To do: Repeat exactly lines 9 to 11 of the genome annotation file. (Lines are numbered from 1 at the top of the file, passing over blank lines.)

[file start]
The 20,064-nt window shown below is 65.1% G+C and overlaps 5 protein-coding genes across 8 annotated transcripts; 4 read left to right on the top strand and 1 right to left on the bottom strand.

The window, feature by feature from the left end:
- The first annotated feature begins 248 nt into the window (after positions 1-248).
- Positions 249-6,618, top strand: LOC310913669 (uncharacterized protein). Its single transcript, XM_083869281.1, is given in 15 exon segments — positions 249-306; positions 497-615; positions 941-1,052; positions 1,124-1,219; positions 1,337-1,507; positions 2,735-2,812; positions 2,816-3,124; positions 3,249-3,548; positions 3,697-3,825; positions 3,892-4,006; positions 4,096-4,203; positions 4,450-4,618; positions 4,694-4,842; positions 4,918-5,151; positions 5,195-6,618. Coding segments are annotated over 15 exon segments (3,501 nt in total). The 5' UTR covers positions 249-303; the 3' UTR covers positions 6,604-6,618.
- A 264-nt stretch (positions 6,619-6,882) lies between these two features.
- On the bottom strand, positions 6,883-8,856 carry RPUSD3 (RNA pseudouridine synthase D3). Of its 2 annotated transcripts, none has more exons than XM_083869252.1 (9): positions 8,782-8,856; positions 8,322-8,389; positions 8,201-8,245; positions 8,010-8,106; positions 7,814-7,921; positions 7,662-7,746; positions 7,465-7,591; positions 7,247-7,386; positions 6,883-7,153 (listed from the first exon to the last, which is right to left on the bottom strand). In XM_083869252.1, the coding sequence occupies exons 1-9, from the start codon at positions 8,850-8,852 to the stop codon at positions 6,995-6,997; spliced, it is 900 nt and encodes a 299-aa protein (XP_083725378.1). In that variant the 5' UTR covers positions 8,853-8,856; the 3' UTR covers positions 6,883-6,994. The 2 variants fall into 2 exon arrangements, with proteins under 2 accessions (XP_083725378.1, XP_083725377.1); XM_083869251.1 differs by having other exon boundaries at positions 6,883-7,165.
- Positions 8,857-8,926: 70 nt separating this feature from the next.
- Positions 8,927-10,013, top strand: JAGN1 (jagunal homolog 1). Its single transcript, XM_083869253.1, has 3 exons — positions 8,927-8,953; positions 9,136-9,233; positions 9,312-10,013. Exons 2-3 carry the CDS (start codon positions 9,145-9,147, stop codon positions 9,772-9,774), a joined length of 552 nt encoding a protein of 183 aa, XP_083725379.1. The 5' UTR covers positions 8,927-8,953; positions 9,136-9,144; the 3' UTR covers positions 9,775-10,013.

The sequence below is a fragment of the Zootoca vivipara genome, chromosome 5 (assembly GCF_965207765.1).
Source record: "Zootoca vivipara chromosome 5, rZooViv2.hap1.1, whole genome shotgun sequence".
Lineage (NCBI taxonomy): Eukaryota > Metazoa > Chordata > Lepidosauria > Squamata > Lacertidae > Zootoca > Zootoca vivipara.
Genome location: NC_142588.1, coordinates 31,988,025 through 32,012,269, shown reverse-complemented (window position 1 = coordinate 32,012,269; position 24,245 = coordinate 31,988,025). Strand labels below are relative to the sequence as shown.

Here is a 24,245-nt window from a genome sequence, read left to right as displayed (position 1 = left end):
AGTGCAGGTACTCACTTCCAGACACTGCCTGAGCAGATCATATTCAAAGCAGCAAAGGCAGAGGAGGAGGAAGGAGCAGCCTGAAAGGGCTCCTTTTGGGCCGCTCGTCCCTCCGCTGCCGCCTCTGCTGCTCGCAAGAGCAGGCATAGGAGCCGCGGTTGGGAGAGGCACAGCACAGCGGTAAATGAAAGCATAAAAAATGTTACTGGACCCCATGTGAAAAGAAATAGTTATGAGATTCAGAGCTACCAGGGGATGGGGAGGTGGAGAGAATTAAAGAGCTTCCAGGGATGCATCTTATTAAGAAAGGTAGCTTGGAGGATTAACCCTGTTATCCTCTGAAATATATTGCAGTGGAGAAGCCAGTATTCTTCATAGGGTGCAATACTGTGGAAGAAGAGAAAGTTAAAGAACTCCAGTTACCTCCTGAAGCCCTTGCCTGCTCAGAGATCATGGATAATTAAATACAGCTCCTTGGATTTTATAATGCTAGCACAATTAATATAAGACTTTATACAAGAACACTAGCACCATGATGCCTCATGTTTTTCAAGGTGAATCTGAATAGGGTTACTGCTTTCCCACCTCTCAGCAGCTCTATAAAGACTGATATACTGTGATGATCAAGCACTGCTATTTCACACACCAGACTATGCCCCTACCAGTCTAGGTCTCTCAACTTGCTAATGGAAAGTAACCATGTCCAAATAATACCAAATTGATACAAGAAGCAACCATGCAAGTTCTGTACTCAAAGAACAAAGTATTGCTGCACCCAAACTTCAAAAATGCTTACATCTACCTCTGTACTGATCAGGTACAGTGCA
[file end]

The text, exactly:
The sequence below is a fragment of the Zootoca vivipara genome, chromosome 5 (assembly GCF_965207765.1).
Source record: "Zootoca vivipara chromosome 5, rZooViv2.hap1.1, whole genome shotgun sequence".
Lineage (NCBI taxonomy): Eukaryota > Metazoa > Chordata > Lepidosauria > Squamata > Lacertidae > Zootoca > Zootoca vivipara.